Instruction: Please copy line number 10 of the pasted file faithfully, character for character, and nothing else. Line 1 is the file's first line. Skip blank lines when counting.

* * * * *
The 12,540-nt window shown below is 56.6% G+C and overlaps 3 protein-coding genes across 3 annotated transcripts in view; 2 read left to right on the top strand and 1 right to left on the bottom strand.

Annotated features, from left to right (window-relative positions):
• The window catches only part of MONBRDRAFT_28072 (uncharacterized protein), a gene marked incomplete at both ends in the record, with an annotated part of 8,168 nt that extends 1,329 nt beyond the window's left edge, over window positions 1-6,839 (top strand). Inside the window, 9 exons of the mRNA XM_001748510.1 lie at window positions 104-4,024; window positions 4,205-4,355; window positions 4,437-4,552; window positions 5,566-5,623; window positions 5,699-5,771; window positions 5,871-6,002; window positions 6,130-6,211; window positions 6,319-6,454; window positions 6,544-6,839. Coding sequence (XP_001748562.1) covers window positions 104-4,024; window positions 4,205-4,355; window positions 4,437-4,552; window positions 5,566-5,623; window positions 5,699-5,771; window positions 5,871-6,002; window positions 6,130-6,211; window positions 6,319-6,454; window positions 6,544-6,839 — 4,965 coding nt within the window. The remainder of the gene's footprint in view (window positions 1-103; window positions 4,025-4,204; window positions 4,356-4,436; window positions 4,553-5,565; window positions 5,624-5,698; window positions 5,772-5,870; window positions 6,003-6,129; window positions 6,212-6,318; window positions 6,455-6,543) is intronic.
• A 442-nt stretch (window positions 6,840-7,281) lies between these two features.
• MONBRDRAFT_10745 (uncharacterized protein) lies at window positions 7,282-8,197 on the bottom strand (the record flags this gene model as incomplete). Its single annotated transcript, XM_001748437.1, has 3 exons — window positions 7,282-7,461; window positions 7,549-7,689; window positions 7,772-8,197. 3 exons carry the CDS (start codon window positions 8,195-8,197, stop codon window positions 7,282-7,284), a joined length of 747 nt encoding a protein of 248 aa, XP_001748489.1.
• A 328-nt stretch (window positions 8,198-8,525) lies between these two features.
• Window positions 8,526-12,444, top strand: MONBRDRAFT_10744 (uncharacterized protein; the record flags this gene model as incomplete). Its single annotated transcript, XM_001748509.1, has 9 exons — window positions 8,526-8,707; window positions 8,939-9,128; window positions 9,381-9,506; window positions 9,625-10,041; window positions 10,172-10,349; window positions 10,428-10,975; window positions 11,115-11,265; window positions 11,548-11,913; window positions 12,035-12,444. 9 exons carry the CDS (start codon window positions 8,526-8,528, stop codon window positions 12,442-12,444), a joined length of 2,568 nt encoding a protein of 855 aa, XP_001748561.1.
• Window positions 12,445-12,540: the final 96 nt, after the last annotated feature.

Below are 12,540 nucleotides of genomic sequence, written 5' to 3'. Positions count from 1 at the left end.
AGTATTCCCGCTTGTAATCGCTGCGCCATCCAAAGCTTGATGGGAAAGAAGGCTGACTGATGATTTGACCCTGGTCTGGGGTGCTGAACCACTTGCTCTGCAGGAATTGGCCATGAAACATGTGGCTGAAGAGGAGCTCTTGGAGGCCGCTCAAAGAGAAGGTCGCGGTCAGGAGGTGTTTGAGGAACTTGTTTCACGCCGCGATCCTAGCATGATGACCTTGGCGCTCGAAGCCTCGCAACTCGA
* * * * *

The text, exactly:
AGTATTCCCGCTTGTAATCGCTGCGCCATCCAAAGCTTGATGGGAAAGAAGGCTGACTGATGATTTGACCCTGGTCTGGGGTGCTGAACCACTTGCTCTGCAGGAATTGGCCATGAAACATGTGGCTGAAGAGGAGCTCTTGGAGGCCGCTCAAAGAGAAGGTCGCGGTCAGGAGGTGTTTGAGGAACTTGTTTCACGCCGCGATCCTAGCATGATGACCTTGGCGCTCGAAGCCTCGCAACTCGA